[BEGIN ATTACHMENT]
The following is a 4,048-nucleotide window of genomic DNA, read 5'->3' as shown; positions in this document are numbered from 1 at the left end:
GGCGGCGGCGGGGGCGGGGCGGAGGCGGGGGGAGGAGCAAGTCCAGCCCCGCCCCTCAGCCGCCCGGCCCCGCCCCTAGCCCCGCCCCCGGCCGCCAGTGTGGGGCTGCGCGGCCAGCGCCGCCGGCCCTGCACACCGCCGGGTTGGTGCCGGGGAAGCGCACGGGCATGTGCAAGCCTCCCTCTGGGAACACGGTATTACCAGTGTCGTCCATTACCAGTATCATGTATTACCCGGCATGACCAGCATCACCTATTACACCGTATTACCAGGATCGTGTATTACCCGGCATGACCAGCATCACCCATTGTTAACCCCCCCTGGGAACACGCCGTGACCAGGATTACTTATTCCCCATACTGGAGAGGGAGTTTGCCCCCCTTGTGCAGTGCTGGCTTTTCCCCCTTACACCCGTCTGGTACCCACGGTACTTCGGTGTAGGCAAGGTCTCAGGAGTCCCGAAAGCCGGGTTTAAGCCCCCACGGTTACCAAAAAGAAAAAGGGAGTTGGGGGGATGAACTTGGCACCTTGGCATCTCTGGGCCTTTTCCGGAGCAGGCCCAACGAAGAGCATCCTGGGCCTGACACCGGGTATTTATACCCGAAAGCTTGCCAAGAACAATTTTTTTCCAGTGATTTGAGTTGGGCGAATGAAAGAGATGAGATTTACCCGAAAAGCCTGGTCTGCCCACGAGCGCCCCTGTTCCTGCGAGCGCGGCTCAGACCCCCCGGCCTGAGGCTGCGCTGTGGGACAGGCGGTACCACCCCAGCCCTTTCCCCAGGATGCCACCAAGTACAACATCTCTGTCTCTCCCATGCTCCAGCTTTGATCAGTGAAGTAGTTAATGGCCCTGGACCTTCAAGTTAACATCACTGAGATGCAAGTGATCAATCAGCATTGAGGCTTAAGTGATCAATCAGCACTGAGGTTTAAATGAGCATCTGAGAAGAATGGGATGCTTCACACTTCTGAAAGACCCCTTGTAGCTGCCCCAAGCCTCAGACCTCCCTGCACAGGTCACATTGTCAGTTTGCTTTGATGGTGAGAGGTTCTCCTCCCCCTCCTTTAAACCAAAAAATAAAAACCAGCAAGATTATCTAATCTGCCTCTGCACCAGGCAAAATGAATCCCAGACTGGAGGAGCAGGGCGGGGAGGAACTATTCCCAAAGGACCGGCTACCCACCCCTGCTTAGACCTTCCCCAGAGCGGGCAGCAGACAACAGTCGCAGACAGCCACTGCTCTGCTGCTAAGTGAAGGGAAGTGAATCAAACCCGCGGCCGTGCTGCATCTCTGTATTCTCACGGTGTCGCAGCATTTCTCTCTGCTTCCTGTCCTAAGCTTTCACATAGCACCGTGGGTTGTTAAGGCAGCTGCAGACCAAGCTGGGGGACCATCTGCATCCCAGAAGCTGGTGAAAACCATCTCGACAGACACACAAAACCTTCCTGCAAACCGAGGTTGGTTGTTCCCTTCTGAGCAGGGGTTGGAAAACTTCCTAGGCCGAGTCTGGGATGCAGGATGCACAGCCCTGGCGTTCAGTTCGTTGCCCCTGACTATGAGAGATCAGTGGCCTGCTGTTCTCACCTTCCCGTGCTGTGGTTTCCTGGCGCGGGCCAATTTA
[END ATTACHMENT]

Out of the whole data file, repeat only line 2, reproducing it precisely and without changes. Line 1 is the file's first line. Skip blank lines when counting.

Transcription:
GGCGGCGGCGGGGGCGGGGCGGAGGCGGGGGGAGGAGCAAGTCCAGCCCCGCCCCTCAGCCGCCCGGCCCCGCCCCTAGCCCCGCCCCCGGCCGCCAGTGTGGGGCTGCGCGGCCAGCGCCGCCGGCCCTGCACACCGCCGGGTTGGTGCCGGGGAAGCGCACGGGCATGTGCAAGCCTCCCTCTGGGAACACGGTATTACCAGTGTCGTCCATTACCAGTATCATGTATTACCCGGCATGACCAGCATCACCTATTACACCGTATTACCAGGATCGTGTATTACCCGGCATGACCAGCATCACCCATTGTTAACCCCCCCTGGGAACACGCCGTGACCAGGATTACTTATTCCCCATACTGGAGAGGGAGTTTGCCCCCCTTGTGCAGTGCTGGCTTTTCCCCCTTACACCCGTCTGGTACCCACGGTACTTCGGTGTAGGCAAGGTCTCAGGAGTCCCGAAAGCCGGGTTTAAGCCCCCACGGTTACCAAAAAGAAAAAGGGAGTTGGGGGGATGAACTTGGCACCTTGGCATCTCTGGGCCTTTTCCGGAGCAGGCCCAACGAAGAGCATCCTGGGCCTGACACCGGGTATTTATACCCGAAAGCTTGCCAAGAACAATTTTTTTCCAGTGATTTGAGTTGGGCGAATGAAAGAGATGAGATTTACCCGAAAAGCCTGGTCTGCCCACGAGCGCCCCTGTTCCTGCGAGCGCGGCTCAGACCCCCCGGCCTGAGGCTGCGCTGTGGGACAGGCGGTACCACCCCAGCCCTTTCCCCAGGATGCCACCAAGTACAACATCTCTGTCTCTCCCATGCTCCAGCTTTGATCAGTGAAGTAGTTAATGGCCCTGGACCTTCAAGTTAACATCACTGAGATGCAAGTGATCAATCAGCATTGAGGCTTAAGTGATCAATCAGCACTGAGGTTTAAATGAGCATCTGAGAAGAATGGGATGCTTCACACTTCTGAAAGACCCCTTGTAGCTGCCCCAAGCCTCAGACCTCCCTGCACAGGTCACATTGTCAGTTTGCTTTGATGGTGAGAGGTTCTCCTCCCCCTCCTTTAAACCAAAAAATAAAAACCAGCAAGATTATCTAATCTGCCTCTGCACCAGGCAAAATGAATCCCAGACTGGAGGAGCAGGGCGGGGAGGAACTATTCCCAAAGGACCGGCTACCCACCCCTGCTTAGACCTTCCCCAGAGCGGGCAGCAGACAACAGTCGCAGACAGCCACTGCTCTGCTGCTAAGTGAAGGGAAGTGAATCAAACCCGCGGCCGTGCTGCATCTCTGTATTCTCACGGTGTCGCAGCATTTCTCTCTGCTTCCTGTCCTAAGCTTTCACATAGCACCGTGGGTTGTTAAGGCAGCTGCAGACCAAGCTGGGGGACCATCTGCATCCCAGAAGCTGGTGAAAACCATCTCGACAGACACACAAAACCTTCCTGCAAACCGAGGTTGGTTGTTCCCTTCTGAGCAGGGGTTGGAAAACTTCCTAGGCCGAGTCTGGGATGCAGGATGCACAGCCCTGGCGTTCAGTTCGTTGCCCCTGACTATGAGAGATCAGTGGCCTGCTGTTCTCACCTTCCCGTGCTGTGGTTTCCTGGCGCGGGCCAATTTA